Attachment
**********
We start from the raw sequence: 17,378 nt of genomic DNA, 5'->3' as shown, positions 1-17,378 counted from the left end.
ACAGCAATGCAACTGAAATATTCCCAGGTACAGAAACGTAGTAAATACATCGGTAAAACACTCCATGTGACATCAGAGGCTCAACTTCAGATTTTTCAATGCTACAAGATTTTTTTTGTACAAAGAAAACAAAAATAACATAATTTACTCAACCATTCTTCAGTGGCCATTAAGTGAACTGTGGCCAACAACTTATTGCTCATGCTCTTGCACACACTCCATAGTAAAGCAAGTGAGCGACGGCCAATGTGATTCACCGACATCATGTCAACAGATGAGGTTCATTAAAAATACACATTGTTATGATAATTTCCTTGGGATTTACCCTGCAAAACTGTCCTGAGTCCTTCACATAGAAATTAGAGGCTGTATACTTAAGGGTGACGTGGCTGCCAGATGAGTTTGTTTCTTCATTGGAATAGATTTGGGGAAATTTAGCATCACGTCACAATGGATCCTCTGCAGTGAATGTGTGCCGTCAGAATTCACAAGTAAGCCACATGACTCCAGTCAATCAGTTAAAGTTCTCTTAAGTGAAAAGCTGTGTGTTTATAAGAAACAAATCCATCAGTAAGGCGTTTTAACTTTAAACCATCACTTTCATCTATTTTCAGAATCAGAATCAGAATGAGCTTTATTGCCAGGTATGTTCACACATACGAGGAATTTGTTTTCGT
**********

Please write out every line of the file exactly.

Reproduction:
We start from the raw sequence: 17,378 nt of genomic DNA, 5'->3' as shown, positions 1-17,378 counted from the left end.
ACAGCAATGCAACTGAAATATTCCCAGGTACAGAAACGTAGTAAATACATCGGTAAAACACTCCATGTGACATCAGAGGCTCAACTTCAGATTTTTCAATGCTACAAGATTTTTTTTGTACAAAGAAAACAAAAATAACATAATTTACTCAACCATTCTTCAGTGGCCATTAAGTGAACTGTGGCCAACAACTTATTGCTCATGCTCTTGCACACACTCCATAGTAAAGCAAGTGAGCGACGGCCAATGTGATTCACCGACATCATGTCAACAGATGAGGTTCATTAAAAATACACATTGTTATGATAATTTCCTTGGGATTTACCCTGCAAAACTGTCCTGAGTCCTTCACATAGAAATTAGAGGCTGTATACTTAAGGGTGACGTGGCTGCCAGATGAGTTTGTTTCTTCATTGGAATAGATTTGGGGAAATTTAGCATCACGTCACAATGGATCCTCTGCAGTGAATGTGTGCCGTCAGAATTCACAAGTAAGCCACATGACTCCAGTCAATCAGTTAAAGTTCTCTTAAGTGAAAAGCTGTGTGTTTATAAGAAACAAATCCATCAGTAAGGCGTTTTAACTTTAAACCATCACTTTCATCTATTTTCAGAATCAGAATCAGAATGAGCTTTATTGCCAGGTATGTTCACACATACGAGGAATTTGTTTTCGT